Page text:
expect that all NICMOS science/calibration observations started within
50 minutes of leaving an SAA will need such maps to remove the CR
persistence from the science images. Each observation will need its
own CRMAP, as different SAA passages leave different imprints on the
NICMOS detectors.

NIC1/NIC2/NIC3 9993

Cycle 12 NICMOS dark current, shading profile, and read noise
monitoring program

The purpose of this proposal is to monitor the dark current, read
noise, and shading profile for all three NICMOS detectors throughout
the duration of Cycle 12. This proposal is an essentially unchanged
continuation of PID 9636 which cover the duration of Cycle 11.

NIC2 10176

Coronagraphic Survey for Giant Planets Around Nearby Young Stars

A systematic imaging search for extra-solar Jovian planets is now
possible thanks to recent progress in identifying "young stars near
Earth". For most of the proposed young {<~ 30 Myrs} and nearby {<~ 60
pc} targets, we can detect a few Jupiter-mass planets as close as a
few tens of AUs from the primary stars. This represents the first time
that potential analogs of our solar system – that is planetary systems
with giant planets having semi-major axes comparable to those of the
four giant planets of the Solar System – come within the grasp of
existing instrumentation. Our proposed targets have not been observed
for planets with the Hubble Space Telescope previously. Considering
the very successful earlier NICMOS observations of low mass brown
dwarfs and planetary disks among members of the TW Hydrae Association,
a fair fraction of our targets should also turn out to posses low mass
brown dwarfs, giant planets, or dusty planetary disks because our
targets are similar to {or even better than} the TW Hydrae stars in
terms of youth and proximity to Earth. Should HST time be awarded and
planetary mass candidates be found, proper motion follow-up of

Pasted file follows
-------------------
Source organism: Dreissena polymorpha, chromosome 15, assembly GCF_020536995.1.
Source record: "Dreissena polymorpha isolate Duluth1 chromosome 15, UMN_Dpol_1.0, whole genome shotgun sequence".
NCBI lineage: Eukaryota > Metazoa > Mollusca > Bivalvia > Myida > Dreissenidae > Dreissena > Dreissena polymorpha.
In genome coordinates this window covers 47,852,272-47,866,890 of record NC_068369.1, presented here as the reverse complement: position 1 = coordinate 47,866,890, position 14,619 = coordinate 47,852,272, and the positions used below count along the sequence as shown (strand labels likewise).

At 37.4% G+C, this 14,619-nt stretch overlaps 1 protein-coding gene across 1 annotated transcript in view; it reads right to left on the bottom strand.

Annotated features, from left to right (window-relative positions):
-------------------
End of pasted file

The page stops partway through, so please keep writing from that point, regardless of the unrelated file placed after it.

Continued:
candidate planets will be done with ground-based AOs.

WFPC2 10068

WFPC2 CYCLE 12 Standard Darks

This dark calibration program obtains dark frames every week in order
to provide data for the ongoing calibration of the CCD dark current
rate, and to monitor and characterize the evolution of hot pixels.
Over an extended period these data will also provide a monitor of
radiation damage to the CCDs.

WFPC2 10071

WFPC2 CYCLE 12 Supplemental Darks Part 3/3

This dark calibration program obtains 3 dark frames every day to
provide data for monitoring and characterizing the evolution of hot

WFPC2 10072


This calibration proposal is the Cycle 12 routine internal monitor for
WFPC2, to be run weekly to monitor the health of the cameras. A
variety of internal exposures are obtained in order to provide a
monitor of the integrity of the CCD camera electronics in both bays
{gain 7 and gain 15}, a test for quantum efficiency in the CCDs, and a
monitor for possible buildup of contaminants on the CCD windows.


Significant Spacecraft Anomalies: (The following are preliminary
reports of potential non-nominal performance that will be
investigated.) None



                             SCHEDULED     SUCCESSFUL    FAILURE TIMES
FGS Gsacq                  12                       12
FGS Reacq                   04                       04
FHST Update                17                       17


SpaceRef staff editor.